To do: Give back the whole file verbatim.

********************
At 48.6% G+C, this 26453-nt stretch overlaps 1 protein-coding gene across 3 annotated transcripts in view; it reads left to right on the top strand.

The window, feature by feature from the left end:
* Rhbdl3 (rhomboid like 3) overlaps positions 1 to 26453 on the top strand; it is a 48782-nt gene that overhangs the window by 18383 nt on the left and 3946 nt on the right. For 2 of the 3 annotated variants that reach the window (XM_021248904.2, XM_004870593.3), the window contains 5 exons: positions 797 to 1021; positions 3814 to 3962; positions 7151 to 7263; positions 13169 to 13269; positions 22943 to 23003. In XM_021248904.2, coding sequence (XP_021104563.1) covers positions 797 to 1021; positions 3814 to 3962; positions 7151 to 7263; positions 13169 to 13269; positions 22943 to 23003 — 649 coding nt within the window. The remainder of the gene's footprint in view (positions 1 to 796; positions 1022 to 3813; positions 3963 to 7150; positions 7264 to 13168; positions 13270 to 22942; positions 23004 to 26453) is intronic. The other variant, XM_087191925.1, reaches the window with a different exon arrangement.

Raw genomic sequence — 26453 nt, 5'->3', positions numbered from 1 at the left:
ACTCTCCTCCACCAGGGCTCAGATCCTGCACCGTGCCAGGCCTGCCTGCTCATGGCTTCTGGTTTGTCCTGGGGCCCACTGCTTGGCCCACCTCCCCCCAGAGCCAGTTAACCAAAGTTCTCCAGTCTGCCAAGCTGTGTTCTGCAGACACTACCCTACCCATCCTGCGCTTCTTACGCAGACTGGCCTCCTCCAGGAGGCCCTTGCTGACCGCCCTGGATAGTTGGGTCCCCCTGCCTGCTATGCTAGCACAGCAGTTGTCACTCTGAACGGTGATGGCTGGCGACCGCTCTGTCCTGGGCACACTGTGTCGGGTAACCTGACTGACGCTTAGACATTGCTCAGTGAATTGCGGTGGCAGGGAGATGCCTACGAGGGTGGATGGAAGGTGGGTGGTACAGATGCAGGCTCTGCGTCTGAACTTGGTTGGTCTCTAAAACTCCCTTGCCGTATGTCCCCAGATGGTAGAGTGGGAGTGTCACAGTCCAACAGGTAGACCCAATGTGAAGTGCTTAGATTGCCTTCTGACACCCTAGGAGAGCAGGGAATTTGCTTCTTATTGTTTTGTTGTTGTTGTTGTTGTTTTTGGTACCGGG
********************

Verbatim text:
At 48.6% G+C, this 26453-nt stretch overlaps 1 protein-coding gene across 3 annotated transcripts in view; it reads left to right on the top strand.

The window, feature by feature from the left end:
* Rhbdl3 (rhomboid like 3) overlaps positions 1 to 26453 on the top strand; it is a 48782-nt gene that overhangs the window by 18383 nt on the left and 3946 nt on the right. For 2 of the 3 annotated variants that reach the window (XM_021248904.2, XM_004870593.3), the window contains 5 exons: positions 797 to 1021; positions 3814 to 3962; positions 7151 to 7263; positions 13169 to 13269; positions 22943 to 23003. In XM_021248904.2, coding sequence (XP_021104563.1) covers positions 797 to 1021; positions 3814 to 3962; positions 7151 to 7263; positions 13169 to 13269; positions 22943 to 23003 — 649 coding nt within the window. The remainder of the gene's footprint in view (positions 1 to 796; positions 1022 to 3813; positions 3963 to 7150; positions 7264 to 13168; positions 13270 to 22942; positions 23004 to 26453) is intronic. The other variant, XM_087191925.1, reaches the window with a different exon arrangement.

Raw genomic sequence — 26453 nt, 5'->3', positions numbered from 1 at the left:
ACTCTCCTCCACCAGGGCTCAGATCCTGCACCGTGCCAGGCCTGCCTGCTCATGGCTTCTGGTTTGTCCTGGGGCCCACTGCTTGGCCCACCTCCCCCCAGAGCCAGTTAACCAAAGTTCTCCAGTCTGCCAAGCTGTGTTCTGCAGACACTACCCTACCCATCCTGCGCTTCTTACGCAGACTGGCCTCCTCCAGGAGGCCCTTGCTGACCGCCCTGGATAGTTGGGTCCCCCTGCCTGCTATGCTAGCACAGCAGTTGTCACTCTGAACGGTGATGGCTGGCGACCGCTCTGTCCTGGGCACACTGTGTCGGGTAACCTGACTGACGCTTAGACATTGCTCAGTGAATTGCGGTGGCAGGGAGATGCCTACGAGGGTGGATGGAAGGTGGGTGGTACAGATGCAGGCTCTGCGTCTGAACTTGGTTGGTCTCTAAAACTCCCTTGCCGTATGTCCCCAGATGGTAGAGTGGGAGTGTCACAGTCCAACAGGTAGACCCAATGTGAAGTGCTTAGATTGCCTTCTGACACCCTAGGAGAGCAGGGAATTTGCTTCTTATTGTTTTGTTGTTGTTGTTGTTGTTTTTGGTACCGGG